Emadi’s focus is on the phrase “he sent his son” (ἀπέστειλεν πρὸς αὐτοὺς τὸν υἱὸν αὐτοῦ in Matt 21:37; but ἀποστείλω σε πρὸς αὐτούς in Gen 37:13, compare LXX Psalm 104:16: ἀπέστειλεν ἔμπροσθεν αὐτῶν ἄνθρωπον). In Genesis 37:13, Jacob sent his son Joseph to his brothers, and he suffered because of their jealousy. The son in the parable likewise suffers because of the jealousy of the tenants. He therefore makes the connection between Jesus and Joseph. Emadi concludes: “Jesus is, in fact, suggesting a typological reading of the Joseph story” (144). Maybe. A serious problem is the lack of verbal parallels between the parable and the LXX version of the Joseph story. It is close, but is it close enough to establish an allusion? I am thinking here of Richard Hays’s criteria for detecting allusions. In addition, there are other (more likely) readings of the Parable of the Tenants which do not interpret the son as an allusion to Joseph. The parable and the citation of Psalm 118 see clear, the son is Jesus! To find an allusion to Genesis 37 seems less like typology and more like allegorizing.
The argument could be improved with some attention to the intertestamental literature. For example, the book of Joseph and Asenath answers many questions Second Temple. Judaism had about Joseph’s time in Egypt, and in this Jewish romance novel an author describes Joseph in language which led David Aune to suggest the description of Christ in Revelation 1 alludes to Joseph and Asenath (Aune, Revelation 1-5, 72). The account of Asenath’s conversion is rich with possible messianic allusions. This Jewish text provides a data point on which a trajectory might be traced from a canonical Joseph story to a Jewish messianic interpretation. This is not typology, however, and may be the reason the intertestamental literature does not appear in this study. So too the Testament of Joseph, which does describe Joseph as a protomartyr, a book “of interest for the early church, since Joseph goes joyfully to his persecution and possible martyrdom. Joseph is a model of how to be a good Christian martyr.”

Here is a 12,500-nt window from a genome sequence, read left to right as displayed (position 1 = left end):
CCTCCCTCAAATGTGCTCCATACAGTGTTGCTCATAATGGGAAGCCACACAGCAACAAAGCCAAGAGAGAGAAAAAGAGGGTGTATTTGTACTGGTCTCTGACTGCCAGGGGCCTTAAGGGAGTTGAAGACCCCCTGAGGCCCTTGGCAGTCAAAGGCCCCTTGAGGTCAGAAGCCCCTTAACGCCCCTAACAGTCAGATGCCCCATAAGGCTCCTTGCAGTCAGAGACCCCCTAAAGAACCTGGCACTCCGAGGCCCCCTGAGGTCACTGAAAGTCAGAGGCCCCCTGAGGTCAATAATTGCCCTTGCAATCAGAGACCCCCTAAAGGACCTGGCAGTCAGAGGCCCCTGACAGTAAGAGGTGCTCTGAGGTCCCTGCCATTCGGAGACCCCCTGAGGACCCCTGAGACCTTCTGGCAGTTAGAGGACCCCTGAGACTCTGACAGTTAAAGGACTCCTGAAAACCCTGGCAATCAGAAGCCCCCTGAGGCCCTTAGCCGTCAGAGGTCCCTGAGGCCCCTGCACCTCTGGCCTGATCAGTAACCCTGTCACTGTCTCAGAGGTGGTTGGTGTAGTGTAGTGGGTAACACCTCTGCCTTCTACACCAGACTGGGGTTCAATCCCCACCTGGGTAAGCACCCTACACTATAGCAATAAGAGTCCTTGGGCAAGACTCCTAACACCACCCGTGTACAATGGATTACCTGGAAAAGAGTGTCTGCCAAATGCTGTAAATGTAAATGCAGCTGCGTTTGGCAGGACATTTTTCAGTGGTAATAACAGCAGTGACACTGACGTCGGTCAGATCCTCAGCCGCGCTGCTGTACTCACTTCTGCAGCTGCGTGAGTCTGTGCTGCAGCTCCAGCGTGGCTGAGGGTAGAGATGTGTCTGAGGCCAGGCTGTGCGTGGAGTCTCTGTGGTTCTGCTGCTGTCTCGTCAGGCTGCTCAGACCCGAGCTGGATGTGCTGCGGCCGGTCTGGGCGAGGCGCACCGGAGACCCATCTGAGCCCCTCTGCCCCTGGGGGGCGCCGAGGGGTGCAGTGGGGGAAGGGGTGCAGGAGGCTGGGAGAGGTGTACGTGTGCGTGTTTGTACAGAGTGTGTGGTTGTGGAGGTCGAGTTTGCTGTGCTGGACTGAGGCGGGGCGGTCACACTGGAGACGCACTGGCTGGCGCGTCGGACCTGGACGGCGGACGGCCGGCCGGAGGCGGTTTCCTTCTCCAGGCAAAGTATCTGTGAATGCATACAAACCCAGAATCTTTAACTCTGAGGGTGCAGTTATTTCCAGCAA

Conclusion. If you like typology, then you will love this book. Emadi is correct, popular preaching employs typology indiscriminately and does not have any methodological rigor. And Emadi is correct, Joseph “is an example of faith in covenantal promises in the face of death” (121) and “a faith worthy of imitation” (145). But this does not mean the author of Genesis intentionally foreshadowed the messiah in Genesis 37-50. It might be the case that authorial intention is not an important part of a typological method.
NB: Thanks to IVP Academic for kindly providing me with a review copy of this book. This did not influence my thoughts regarding the work.